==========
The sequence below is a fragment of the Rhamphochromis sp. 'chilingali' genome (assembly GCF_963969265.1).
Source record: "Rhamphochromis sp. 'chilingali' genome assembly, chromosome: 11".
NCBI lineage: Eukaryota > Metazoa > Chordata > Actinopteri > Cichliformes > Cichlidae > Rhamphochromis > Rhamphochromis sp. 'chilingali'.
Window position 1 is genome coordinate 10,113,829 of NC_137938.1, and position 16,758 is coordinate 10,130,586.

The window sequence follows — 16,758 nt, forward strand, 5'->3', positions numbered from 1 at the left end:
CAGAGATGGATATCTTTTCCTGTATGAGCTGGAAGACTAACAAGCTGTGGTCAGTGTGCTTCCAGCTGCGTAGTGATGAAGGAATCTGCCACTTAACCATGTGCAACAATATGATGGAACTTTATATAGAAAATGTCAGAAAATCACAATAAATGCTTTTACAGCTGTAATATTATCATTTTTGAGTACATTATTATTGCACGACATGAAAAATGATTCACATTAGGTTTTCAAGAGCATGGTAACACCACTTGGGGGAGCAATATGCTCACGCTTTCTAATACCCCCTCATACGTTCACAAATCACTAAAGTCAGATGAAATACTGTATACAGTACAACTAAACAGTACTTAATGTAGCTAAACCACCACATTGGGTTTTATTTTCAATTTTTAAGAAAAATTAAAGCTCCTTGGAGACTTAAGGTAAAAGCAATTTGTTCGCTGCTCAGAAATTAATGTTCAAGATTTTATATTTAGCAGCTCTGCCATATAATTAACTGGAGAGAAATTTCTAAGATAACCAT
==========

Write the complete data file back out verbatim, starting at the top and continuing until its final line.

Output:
The sequence below is a fragment of the Rhamphochromis sp. 'chilingali' genome (assembly GCF_963969265.1).
Source record: "Rhamphochromis sp. 'chilingali' genome assembly, chromosome: 11".
NCBI lineage: Eukaryota > Metazoa > Chordata > Actinopteri > Cichliformes > Cichlidae > Rhamphochromis > Rhamphochromis sp. 'chilingali'.
Window position 1 is genome coordinate 10,113,829 of NC_137938.1, and position 16,758 is coordinate 10,130,586.

The window sequence follows — 16,758 nt, forward strand, 5'->3', positions numbered from 1 at the left end:
CAGAGATGGATATCTTTTCCTGTATGAGCTGGAAGACTAACAAGCTGTGGTCAGTGTGCTTCCAGCTGCGTAGTGATGAAGGAATCTGCCACTTAACCATGTGCAACAATATGATGGAACTTTATATAGAAAATGTCAGAAAATCACAATAAATGCTTTTACAGCTGTAATATTATCATTTTTGAGTACATTATTATTGCACGACATGAAAAATGATTCACATTAGGTTTTCAAGAGCATGGTAACACCACTTGGGGGAGCAATATGCTCACGCTTTCTAATACCCCCTCATACGTTCACAAATCACTAAAGTCAGATGAAATACTGTATACAGTACAACTAAACAGTACTTAATGTAGCTAAACCACCACATTGGGTTTTATTTTCAATTTTTAAGAAAAATTAAAGCTCCTTGGAGACTTAAGGTAAAAGCAATTTGTTCGCTGCTCAGAAATTAATGTTCAAGATTTTATATTTAGCAGCTCTGCCATATAATTAACTGGAGAGAAATTTCTAAGATAACCAT